Central Intelligence Organisation

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Central Intelligence Organisation
Agency overview
Formed October 1963; 51 years ago (1963-10)
Preceding Agency British South Africa Police Special Branch, various
Jurisdiction Zimbabwe
Employees Restricted
Annual budget Not subject to audit[1]
Ministers responsible
Robert Mugabe[1]
Agency executives Happyton Bonyongwe, Director-General
Elias Kanengoni, Deputy Director-General
Parent agency Ministry of State Security

The Central Intelligence Organisation (CIO) is the national intelligence agency or "secret police" of Zimbabwe.[2] It was conceived as the external intelligence-gathering arm of the British South Africa Police Special Branch in the early 1960s, under Southern Rhodesian prime minister Winston Field.[3]

History[edit]

The CIO was formed in Rhodesia on the instructions of Prime Minister Winston Field in 1963 at the dissolution of the Federation of Rhodesia and Nyasaland, and took over from the Federal Intelligence and Security Bureau, which was a co-ordinating bureau analysing intelligence gathered by the British South Africa Police (BSAP) and the police forces of Northern Rhodesia and Nyasaland.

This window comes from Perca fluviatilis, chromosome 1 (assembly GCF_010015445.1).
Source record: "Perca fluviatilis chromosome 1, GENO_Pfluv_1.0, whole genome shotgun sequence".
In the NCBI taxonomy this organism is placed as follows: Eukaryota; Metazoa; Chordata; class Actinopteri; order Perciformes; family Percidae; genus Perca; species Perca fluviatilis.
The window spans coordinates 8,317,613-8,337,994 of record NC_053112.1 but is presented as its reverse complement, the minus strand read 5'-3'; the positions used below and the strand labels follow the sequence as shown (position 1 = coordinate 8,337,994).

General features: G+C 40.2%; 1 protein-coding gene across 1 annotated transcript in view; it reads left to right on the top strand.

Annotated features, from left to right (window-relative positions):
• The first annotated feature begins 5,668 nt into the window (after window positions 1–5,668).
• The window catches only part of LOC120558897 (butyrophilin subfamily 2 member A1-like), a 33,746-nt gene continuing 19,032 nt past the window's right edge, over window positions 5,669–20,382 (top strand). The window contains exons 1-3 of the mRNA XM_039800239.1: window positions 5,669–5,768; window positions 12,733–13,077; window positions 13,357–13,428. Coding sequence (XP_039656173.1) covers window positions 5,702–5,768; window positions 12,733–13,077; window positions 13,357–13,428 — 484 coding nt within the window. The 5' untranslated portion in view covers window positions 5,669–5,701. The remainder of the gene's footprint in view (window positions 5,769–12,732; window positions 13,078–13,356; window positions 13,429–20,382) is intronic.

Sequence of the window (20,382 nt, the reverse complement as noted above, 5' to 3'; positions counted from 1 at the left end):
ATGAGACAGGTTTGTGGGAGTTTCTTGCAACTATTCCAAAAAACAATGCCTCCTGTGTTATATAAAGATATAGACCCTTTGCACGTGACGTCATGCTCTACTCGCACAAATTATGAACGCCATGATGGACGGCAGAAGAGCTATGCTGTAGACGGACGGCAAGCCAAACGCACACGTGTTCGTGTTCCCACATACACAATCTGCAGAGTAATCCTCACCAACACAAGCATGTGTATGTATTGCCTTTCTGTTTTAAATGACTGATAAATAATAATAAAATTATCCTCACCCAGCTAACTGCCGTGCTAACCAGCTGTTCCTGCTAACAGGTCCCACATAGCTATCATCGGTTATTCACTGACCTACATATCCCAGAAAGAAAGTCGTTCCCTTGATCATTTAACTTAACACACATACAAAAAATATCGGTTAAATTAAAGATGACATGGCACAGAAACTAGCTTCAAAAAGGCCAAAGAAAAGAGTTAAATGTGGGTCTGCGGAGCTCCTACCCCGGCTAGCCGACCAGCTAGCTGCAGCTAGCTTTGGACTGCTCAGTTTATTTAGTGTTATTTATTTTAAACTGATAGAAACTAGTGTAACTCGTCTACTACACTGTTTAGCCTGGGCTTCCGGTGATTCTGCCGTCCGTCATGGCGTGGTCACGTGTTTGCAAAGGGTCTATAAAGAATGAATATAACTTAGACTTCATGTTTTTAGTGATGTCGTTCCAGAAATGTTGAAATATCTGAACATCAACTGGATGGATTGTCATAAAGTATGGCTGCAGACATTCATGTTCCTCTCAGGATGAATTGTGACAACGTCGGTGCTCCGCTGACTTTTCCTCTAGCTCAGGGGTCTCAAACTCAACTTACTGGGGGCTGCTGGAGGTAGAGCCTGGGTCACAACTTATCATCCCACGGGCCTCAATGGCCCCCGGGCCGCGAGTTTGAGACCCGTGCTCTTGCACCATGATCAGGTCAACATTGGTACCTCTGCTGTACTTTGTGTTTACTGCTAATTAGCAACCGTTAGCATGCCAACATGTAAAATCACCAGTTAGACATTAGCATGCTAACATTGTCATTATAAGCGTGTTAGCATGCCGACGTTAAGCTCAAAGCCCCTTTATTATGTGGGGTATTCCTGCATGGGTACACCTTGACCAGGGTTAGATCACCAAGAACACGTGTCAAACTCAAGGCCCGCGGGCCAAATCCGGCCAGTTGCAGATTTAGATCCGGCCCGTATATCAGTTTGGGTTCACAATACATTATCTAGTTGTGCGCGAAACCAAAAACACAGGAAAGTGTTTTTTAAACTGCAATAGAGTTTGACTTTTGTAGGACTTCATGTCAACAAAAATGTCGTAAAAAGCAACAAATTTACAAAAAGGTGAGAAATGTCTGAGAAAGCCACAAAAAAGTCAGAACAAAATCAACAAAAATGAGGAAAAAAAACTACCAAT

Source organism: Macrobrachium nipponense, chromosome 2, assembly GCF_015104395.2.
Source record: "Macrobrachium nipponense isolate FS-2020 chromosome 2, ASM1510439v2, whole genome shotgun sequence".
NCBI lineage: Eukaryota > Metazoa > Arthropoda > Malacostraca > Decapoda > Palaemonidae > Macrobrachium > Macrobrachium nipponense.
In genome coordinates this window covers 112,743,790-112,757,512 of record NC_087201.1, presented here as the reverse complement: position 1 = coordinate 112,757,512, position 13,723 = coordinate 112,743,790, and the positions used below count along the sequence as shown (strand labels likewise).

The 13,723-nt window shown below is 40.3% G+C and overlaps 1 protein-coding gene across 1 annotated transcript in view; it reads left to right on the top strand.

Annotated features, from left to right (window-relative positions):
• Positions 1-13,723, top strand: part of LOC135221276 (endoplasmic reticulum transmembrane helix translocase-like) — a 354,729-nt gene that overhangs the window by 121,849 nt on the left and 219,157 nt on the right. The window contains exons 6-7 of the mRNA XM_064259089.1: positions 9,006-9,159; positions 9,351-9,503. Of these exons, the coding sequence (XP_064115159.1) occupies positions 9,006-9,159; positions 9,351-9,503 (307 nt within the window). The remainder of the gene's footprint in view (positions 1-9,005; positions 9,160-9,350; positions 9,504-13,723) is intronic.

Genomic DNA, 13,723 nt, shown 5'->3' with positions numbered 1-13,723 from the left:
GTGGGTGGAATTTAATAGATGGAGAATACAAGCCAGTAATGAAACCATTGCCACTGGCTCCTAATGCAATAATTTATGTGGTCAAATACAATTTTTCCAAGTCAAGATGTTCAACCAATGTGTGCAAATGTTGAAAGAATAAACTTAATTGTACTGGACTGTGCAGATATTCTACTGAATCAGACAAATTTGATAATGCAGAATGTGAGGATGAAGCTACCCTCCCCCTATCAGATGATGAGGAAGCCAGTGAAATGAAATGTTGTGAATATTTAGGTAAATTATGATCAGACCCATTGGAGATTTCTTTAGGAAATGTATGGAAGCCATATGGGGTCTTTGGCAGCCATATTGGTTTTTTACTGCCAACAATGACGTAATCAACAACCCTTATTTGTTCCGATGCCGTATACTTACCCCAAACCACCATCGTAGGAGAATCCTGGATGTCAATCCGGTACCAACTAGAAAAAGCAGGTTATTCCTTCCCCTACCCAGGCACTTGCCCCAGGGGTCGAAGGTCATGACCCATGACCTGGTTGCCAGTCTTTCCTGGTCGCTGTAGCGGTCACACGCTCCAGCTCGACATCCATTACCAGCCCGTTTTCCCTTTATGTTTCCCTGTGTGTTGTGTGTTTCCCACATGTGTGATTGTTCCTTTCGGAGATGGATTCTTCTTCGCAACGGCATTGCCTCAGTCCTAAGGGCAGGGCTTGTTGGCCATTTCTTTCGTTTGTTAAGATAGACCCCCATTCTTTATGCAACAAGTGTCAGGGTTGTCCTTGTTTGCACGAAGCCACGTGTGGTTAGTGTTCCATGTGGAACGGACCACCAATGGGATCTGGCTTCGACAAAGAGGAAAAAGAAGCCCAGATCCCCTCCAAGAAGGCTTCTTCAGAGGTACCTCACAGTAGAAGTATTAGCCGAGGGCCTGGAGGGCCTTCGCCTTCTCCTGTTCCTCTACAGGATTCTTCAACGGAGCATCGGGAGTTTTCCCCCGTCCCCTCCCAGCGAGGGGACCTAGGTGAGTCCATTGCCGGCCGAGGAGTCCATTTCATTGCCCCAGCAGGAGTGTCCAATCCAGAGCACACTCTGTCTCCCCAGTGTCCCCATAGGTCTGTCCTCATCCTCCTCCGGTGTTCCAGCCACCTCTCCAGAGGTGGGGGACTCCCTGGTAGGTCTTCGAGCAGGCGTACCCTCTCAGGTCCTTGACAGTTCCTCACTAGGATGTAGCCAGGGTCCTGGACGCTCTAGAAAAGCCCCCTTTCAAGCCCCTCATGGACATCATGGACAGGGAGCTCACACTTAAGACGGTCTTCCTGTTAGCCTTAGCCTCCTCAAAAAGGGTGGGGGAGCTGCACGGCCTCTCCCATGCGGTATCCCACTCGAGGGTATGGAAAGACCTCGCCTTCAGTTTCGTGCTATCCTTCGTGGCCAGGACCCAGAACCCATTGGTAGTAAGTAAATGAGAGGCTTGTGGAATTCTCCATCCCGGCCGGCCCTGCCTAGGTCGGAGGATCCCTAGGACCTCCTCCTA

The first head of the CIO was Deputy Commissioner Ken Flower; during his tenure the BSAP Special Branch Headquarters were incorporated within the CIO, while the Special Branch retained its internal security function within the BSAP. The deputy head of the CIO, and eventual successor to Flower, was Danny Stannard [1]. His brother Richard Stannard, a former captain in the British Army Military Police, became the Director Military Intelligence (DMI) under Robert Mugabe. Richard, sometimes also known as "Slick," was, like Emmerson Mnangagwa, known to have been recruited by another foreign intelligence service[citation needed], initially, but not solely, in order to penetrate his former colleagues in BMATT, the British Army Training Team sent to assist in the formation of the new Zimbabwe National Army.